Then the waiting began. Finalists are told that it could take up to a year to learn whether or not you have won, so I knew we would be in for a wait. By summer of 2014, I was checking websites pretty regularly and searching out blogs. No word came in 2014. Toward the end of winter of 2015, we received an email from PAEMST explaining that because we had waited so long, we could choose to resubmit out entire package for the 2015 award cycle if we wanted to. I decided to do that.

I requested my state feedback on my 2013 submission and made just a few changes to my original submission for April 2015. Though I still had not heard about the outcome of 2013, I felt reasonably certain that I would not win for 2013 and was now looking toward 2015. There are Facebook groups and hashtags (#PAEMST) to follow. I noticed sometime in the spring that some people who had been actively tweeting about yearning to know were no longer tweeting. I suspected that some had learned they had won.

In July of 2015 we finally received word about the winners for 2013, but I had not won. At that time, I also received my national feedback. Oddly, it did not match up at all with my state feedback. It just goes to show that a group of people armed with a rubric can watch the same lesson and read the same materials with different ideas about what they saw. Still, there was nothing I could do at that point but hope. And search the internet.

In June of 2016 I received an email that I was being considered for the award. The email explained that I could not share the news with anyone outside of my immediate family and it requested permission for my FBI background check. All my internet creeping told me that this probably meant I had won, as long as my background check came back ok.

In August 2016 I received an email to say that I had won the PAEMST for Ohio! We still were not allowed to tell anyone until the official announcement came from the White House. On August 22, the announcement finally came! This month has been a whirlwind. This Wednesday I will travel to DC to participate in the three-day trip where I will receive my award. I hope I will have time to blog a little during the trip. Here is a link to a news article from our local paper.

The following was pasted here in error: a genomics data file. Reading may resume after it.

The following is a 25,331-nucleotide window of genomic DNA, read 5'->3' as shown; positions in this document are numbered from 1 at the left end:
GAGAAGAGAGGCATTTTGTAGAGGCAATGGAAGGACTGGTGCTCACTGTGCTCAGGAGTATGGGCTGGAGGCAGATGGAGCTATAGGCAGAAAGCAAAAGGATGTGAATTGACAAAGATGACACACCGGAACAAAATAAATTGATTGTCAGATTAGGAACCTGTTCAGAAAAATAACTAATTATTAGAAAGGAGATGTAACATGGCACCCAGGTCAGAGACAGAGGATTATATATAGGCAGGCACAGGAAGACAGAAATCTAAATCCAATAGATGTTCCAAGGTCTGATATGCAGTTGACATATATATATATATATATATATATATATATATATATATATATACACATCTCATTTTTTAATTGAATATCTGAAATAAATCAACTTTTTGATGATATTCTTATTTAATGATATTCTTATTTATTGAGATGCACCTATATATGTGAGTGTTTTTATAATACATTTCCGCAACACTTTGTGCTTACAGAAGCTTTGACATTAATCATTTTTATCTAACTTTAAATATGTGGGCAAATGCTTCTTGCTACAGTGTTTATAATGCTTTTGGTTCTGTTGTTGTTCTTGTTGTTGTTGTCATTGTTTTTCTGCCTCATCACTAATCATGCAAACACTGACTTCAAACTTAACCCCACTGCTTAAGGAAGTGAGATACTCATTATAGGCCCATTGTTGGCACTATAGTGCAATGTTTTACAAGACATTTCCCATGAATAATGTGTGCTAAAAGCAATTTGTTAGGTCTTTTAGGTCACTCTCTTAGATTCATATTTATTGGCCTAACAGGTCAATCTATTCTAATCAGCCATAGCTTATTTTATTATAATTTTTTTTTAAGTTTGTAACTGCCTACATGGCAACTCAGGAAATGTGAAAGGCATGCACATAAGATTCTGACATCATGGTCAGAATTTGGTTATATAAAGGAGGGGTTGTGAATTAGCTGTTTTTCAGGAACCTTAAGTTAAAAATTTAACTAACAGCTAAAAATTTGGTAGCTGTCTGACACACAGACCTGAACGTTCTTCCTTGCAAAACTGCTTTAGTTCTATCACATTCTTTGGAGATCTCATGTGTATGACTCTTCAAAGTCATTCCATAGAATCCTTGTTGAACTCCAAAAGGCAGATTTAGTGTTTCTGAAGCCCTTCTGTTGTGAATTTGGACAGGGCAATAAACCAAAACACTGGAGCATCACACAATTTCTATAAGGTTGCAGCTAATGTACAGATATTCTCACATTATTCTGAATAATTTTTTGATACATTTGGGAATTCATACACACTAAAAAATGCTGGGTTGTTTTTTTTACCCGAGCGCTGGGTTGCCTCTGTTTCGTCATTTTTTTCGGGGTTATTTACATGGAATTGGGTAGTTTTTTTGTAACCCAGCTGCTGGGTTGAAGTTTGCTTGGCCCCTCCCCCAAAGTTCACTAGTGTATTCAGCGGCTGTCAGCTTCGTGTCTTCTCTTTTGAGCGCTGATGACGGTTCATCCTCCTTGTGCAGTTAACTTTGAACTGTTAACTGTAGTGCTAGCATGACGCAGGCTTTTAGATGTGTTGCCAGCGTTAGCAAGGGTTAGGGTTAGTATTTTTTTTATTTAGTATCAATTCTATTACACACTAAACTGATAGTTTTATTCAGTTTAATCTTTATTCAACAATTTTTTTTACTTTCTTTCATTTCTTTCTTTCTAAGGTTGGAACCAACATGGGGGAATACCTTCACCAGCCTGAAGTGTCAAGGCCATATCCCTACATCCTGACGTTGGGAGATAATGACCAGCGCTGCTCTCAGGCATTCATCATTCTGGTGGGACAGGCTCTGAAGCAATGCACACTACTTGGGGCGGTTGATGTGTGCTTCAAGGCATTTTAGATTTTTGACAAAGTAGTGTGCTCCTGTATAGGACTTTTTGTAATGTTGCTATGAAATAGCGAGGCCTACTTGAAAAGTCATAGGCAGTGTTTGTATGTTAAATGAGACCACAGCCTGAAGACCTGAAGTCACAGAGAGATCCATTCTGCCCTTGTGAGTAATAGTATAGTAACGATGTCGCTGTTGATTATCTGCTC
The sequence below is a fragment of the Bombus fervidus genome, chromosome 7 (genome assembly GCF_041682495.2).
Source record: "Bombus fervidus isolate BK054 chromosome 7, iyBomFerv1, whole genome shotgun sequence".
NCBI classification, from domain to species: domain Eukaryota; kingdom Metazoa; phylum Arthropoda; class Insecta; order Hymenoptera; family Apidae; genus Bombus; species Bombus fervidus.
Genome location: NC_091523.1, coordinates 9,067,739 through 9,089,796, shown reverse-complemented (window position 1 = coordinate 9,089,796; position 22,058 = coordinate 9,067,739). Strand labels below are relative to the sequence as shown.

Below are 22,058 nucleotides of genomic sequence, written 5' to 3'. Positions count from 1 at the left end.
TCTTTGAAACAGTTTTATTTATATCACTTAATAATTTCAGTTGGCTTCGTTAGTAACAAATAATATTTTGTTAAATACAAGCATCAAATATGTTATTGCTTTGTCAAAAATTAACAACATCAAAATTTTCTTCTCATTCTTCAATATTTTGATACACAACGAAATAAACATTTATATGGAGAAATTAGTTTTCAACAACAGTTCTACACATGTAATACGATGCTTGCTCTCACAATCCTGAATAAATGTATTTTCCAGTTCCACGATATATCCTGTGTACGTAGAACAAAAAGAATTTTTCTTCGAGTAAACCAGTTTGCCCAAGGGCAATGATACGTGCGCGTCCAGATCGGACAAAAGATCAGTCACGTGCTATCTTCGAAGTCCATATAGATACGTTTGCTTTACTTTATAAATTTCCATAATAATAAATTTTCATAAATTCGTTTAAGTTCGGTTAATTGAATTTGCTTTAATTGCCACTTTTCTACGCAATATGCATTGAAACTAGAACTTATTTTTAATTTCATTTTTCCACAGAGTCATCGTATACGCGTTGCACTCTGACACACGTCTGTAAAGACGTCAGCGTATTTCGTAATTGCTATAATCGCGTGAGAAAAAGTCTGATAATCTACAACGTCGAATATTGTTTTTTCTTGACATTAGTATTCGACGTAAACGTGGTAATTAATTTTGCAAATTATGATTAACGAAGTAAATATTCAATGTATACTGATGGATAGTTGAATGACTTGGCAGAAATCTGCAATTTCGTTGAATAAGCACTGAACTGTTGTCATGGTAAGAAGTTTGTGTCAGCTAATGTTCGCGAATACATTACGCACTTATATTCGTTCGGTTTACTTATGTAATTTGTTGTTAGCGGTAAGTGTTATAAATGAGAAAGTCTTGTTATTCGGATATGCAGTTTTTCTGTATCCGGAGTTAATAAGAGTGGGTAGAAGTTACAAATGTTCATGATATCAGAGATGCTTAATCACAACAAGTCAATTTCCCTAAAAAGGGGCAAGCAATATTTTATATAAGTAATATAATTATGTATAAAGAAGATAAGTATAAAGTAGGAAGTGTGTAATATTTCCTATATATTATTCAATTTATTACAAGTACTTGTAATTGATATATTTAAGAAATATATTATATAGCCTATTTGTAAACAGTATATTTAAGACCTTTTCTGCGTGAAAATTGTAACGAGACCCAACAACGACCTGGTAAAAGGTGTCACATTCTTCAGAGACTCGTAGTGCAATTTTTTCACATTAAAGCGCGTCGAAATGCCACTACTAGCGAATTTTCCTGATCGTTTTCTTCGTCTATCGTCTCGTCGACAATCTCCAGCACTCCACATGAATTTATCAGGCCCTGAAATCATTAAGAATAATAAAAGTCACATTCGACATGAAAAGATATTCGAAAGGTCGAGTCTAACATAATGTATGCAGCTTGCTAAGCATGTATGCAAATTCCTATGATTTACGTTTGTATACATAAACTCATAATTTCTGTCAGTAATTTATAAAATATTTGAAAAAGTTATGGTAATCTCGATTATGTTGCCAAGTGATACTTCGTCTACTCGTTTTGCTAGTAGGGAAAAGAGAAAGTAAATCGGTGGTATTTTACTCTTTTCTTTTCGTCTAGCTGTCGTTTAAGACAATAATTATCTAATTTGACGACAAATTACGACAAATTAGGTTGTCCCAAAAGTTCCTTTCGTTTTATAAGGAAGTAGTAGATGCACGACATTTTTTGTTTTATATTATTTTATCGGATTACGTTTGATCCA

If you're thinking about applying this year, go for it! It's a long wait and a lot of work, but it's definitely worth it!


  1. Hi Amy,

    My name is Stacy Menifee and I teach 6th grade science in Texas. I just received word that I was nominated for this award yesterday, and remembered that you recently won. I promise I won't stalk you, but I do have a quick question. The majority of our parents do not elect for photos of their children to be released to 3rd parties, so I'm struggling with the video. Do you know if there is a specific waiver from PAEMST that parents can sign to release this, or should I ask the district?

    Thank you for your time!
    Stacy Menifee

    1. Hi Stacy, I suggest you email and pose that question. Parents might be more willing to give permission if they know that only a committee of evaluators will ever see the video. They are never made public or displayed anywhere.